There are also several factors of human nature that can affect a wellness program and its success: trouble with motivation and difficulty adopting new habits. When it comes to studying habit change, a preeminent expert is James Clear, author of the New York Times bestselling book Atomic Habits.
In his book, he explains that “the key to building lasting habits is focusing on creating a new identity first.” So in order to change your habits on an individual level, you must begin by changing your identity. It would stand to reason that this holds true at an organizational level as well: establish a culture of health and wellness at your company, identify as a healthy workforce, and then change the habits of your workforce to comply with that identity.
When it comes to motivation, it is useful to have an understanding of operant conditioning theory and the principles behind reinforcement, and therefore the need for rewards and incentives. In short, a stimulus will lead to a behavior, which then leads to a consequence. Reinforcement occurs when a response is supported over time. So at an organizational level, by offering rewards and incentives (monetary or otherwise) your employees will associate participation in wellness programs with a rewarding experience, and will therefore be more likely to participate.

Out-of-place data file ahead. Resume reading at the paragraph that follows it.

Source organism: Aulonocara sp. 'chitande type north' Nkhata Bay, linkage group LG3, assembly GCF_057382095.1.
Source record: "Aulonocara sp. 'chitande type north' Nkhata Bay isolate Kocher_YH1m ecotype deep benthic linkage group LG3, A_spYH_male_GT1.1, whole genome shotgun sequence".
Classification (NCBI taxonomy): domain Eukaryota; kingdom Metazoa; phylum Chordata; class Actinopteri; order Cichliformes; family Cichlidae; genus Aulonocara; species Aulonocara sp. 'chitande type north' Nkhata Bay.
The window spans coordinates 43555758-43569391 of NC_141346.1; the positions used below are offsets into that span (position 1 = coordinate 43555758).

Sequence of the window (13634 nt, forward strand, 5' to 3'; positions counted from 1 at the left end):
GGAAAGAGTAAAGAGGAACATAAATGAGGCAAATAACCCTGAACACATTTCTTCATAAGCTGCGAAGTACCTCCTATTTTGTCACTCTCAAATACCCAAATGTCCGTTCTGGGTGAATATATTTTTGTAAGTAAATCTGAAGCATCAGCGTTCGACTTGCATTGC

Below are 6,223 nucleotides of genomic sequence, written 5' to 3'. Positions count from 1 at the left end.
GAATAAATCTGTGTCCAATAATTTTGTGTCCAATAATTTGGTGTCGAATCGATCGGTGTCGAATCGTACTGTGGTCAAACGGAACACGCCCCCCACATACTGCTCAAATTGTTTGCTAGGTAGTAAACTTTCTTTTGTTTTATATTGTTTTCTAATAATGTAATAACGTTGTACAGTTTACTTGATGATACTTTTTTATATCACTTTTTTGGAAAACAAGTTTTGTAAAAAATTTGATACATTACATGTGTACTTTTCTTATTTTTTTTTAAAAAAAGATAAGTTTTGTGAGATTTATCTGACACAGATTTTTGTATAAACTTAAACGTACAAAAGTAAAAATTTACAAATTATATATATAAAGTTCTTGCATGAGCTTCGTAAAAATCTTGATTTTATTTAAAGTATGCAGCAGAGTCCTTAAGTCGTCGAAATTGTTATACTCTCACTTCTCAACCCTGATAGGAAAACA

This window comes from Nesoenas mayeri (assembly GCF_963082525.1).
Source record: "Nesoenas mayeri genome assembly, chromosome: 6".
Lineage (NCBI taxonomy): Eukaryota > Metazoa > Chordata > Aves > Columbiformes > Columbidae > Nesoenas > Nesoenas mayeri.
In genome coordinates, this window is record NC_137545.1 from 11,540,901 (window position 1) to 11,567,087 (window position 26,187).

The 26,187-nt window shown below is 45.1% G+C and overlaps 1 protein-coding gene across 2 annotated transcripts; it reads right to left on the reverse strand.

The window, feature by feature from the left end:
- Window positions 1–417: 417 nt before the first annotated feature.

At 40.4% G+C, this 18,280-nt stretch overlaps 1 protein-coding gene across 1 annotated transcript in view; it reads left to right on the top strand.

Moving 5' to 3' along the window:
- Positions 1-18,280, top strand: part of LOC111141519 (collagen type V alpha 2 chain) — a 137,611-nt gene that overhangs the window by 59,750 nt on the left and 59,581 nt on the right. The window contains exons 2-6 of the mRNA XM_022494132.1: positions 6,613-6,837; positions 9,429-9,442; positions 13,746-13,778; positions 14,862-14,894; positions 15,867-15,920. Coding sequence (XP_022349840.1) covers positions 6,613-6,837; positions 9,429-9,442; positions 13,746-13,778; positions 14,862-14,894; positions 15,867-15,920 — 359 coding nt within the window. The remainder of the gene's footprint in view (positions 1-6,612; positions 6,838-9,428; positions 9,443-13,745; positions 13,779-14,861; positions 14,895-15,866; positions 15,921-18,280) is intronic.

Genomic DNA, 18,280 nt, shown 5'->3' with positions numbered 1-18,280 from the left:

Given the current challenges in work and home life we are all facing during this unique time, it’s more important than ever to prioritize your employees’ health and wellbeing. Whether you are starting from scratch or making changes to an existing wellness program, keep these takeaways in mind to maximize your value on investment. Now is the best time to connect with your employees by designing a customized digital wellness program that is not bound to the walls of your office.
About Healing Hands Corporate Wellness
Founded in 2011, Healing Hands is currently on a trajectory of strong growth in an industry that is undergoing fundamental changes with regards to Americans’ attitudes towards wellness in the workplace. The company offers both on-site and digital wellness programs that are carefully customized to the needs of the client. Most employers report offering wellness programs for their employees for reasons beyond ROI and healthcare cost savings, so Healing Hands chooses to focus on maximizing VOI (value on investment). This method of measurement focuses on savings in the long term by decreasing absenteeism, increasing productivity and engagement, and improving retention rates.